They drank local wine which owes its name to the Persian poet Omar Khayyam at the Greek Club in Alexandria, evoked the Cavafy muse, native of Istanbul and spoke of the Mediterranean dream from Homer to Sarkozy.
But the real cohesive element in the debate was the discussion on "emotional geography". The one of the twelve writers coming from 8 countries situated across the Mediterranean to celebrate the 500 thousand books donated by the French National Library to the Bibliotheca Alexandrina last April.
Their words were full of “I remember…” and their texts had often a nostalgic touch without erasing the bad memories or emphasising the good ones… Instead, the tragic past of the region, its contradictions, its fragmentations and the strength of myth were quite present all along the discussions on the theme of “Writing the Mediterranean”.
Can we write the Mediterranean as if we were in Oslo or elsewhere? “I don’t like the light, I write in front of my computer but it is as if there still was a diversity that pervades us, “replies hastily the Greek writer, Takis Theodoropoulos who believes that the power of narration transcends all borders. According to him, writing in the Mediterranean means protecting the beneficial curiosity of the gaze in a universe that is becoming more and more homogenous, “that resembles an invertebrate mollusc”. In this sense, boundaries can be both fruitful and disastrous as they are places of diversity and differences. And the Mare Nostrum should be thought of as a border and a place of transit at the same time, as a barrier as well as a haven.
This space of circulation and exchange, and even conflict, inspires to these writers, certain characters and deeply moving subjects such as those of the Lebanese, Venus Khoury-Ghata. Their writings are also permeated by a certain excessiveness notes the French writer Paula Jacques who admits that her style is “very baroque, with lots of typical oriental tragicomic turn-ups”. Born in Cairo in a Jewish family, she often feels the unbridled desire to return to her homeland through writing. She comes back in search of her path and then after a while the principle of reality takes over.
In a very subjective and very personal way, each one of them interprets the Mediterranean Sea according to his memories and sensations. This is the case of another French writer, also born in Cairo. Robert Solé says he is a sedentary person, “he is little attracted by the rest of the world”. In all his books, he describes Egypt, the country of his childhood, which, for him is inseparable from the Mediterranean. “In my mind, the sea is linked to summer and leisure activities and neither to rain nor to school. This is undoubtedly a truncated vision (…) but that’s how I see it and I don’t think it will change.”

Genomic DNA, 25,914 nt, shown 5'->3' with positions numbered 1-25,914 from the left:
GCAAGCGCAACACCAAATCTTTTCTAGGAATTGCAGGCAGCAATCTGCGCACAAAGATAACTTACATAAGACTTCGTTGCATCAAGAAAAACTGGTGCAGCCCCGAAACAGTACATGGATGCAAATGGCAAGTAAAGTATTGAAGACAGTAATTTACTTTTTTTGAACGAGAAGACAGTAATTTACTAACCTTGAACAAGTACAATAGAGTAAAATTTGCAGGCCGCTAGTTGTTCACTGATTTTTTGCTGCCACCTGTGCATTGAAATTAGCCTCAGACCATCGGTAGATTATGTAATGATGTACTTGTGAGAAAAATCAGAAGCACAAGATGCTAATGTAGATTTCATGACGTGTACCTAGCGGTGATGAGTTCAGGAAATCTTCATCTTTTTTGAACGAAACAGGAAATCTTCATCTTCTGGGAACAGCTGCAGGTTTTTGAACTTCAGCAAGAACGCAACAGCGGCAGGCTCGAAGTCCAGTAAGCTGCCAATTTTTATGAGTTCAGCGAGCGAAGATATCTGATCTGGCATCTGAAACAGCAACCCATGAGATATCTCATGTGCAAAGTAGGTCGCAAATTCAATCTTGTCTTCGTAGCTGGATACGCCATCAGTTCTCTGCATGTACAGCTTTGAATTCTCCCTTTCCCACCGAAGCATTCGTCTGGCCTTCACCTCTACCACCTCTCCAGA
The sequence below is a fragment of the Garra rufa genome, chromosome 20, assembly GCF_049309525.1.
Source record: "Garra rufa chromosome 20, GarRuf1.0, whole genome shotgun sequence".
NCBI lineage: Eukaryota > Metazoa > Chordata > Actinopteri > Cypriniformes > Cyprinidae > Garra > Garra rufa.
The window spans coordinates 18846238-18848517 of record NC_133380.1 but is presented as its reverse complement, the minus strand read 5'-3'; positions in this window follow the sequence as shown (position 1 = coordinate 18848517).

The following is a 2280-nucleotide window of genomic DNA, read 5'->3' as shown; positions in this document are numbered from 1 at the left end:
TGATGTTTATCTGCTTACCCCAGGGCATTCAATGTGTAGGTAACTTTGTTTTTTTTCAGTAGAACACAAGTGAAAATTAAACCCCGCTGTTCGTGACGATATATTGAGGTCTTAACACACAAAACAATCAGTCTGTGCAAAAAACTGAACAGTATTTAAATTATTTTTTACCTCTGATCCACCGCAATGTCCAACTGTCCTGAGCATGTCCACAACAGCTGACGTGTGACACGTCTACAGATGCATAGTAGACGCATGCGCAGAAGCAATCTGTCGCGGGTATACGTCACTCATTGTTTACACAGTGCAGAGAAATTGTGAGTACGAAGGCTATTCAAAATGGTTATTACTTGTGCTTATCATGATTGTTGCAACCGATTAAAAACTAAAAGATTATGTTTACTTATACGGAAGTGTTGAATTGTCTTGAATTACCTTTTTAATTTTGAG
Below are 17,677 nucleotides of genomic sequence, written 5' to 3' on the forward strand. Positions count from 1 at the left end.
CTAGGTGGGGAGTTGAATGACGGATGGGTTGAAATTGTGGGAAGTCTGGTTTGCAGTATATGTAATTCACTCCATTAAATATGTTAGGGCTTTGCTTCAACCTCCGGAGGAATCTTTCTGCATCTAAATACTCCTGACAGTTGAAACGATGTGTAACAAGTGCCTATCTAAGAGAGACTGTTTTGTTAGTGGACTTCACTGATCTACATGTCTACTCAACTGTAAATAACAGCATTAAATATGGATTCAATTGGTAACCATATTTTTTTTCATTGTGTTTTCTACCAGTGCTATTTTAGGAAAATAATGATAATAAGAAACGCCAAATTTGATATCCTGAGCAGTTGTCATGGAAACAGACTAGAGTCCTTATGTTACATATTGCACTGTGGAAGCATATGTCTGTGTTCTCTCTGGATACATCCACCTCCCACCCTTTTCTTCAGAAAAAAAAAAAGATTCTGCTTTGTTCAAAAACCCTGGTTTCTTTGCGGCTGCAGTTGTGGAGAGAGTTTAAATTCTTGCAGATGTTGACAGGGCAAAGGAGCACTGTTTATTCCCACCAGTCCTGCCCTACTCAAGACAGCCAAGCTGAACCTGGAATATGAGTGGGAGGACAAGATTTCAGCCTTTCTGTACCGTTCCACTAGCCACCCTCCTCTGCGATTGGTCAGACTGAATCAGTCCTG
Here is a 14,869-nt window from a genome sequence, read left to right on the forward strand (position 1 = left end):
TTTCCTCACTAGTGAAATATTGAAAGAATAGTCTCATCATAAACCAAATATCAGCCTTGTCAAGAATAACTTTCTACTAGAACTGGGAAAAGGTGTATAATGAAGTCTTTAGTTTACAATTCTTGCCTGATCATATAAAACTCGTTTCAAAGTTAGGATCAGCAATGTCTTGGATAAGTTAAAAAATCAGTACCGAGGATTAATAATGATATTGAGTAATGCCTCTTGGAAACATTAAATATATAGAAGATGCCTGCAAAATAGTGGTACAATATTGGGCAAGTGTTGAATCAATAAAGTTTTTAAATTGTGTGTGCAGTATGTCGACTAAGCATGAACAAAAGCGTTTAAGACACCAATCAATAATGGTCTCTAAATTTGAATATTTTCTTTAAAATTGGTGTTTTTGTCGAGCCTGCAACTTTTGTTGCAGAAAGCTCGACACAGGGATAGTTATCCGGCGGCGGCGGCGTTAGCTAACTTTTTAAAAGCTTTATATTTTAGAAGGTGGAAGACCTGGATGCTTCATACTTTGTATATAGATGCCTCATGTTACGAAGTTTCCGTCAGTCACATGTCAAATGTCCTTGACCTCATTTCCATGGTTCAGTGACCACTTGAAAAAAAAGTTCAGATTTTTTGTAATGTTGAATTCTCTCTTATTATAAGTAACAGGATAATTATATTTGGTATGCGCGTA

The more nomadic Italian writer Antonio Tabucchi completely refuses to return to his roots. “Men are not trees aren’t they? It is the trees that have roots; men have legs and legs are there to walk… This strange nationalism is nowadays coming back in a stronger way as a reaction to globalisation (…) I keep the dead persons that were close, in my heart and this way, I can walk, travel, be everywhere.”
Tabucchi has always cultivated alterity. For him, a novel first consists of the desire to be another person and therefore create a character. In order to do this, he starts writing in the sweltering heat of the afternoon in Lisbon where he lives for six months. Like the Turkish writer Nedim Gürcel, he lives in a language rather than in a country and is wary of calls of identity in this troubled and disturbing sea that Homer described as “black wine”, a symbol of exchange but never of uniformity.
Translated to English by Elizabeth Grech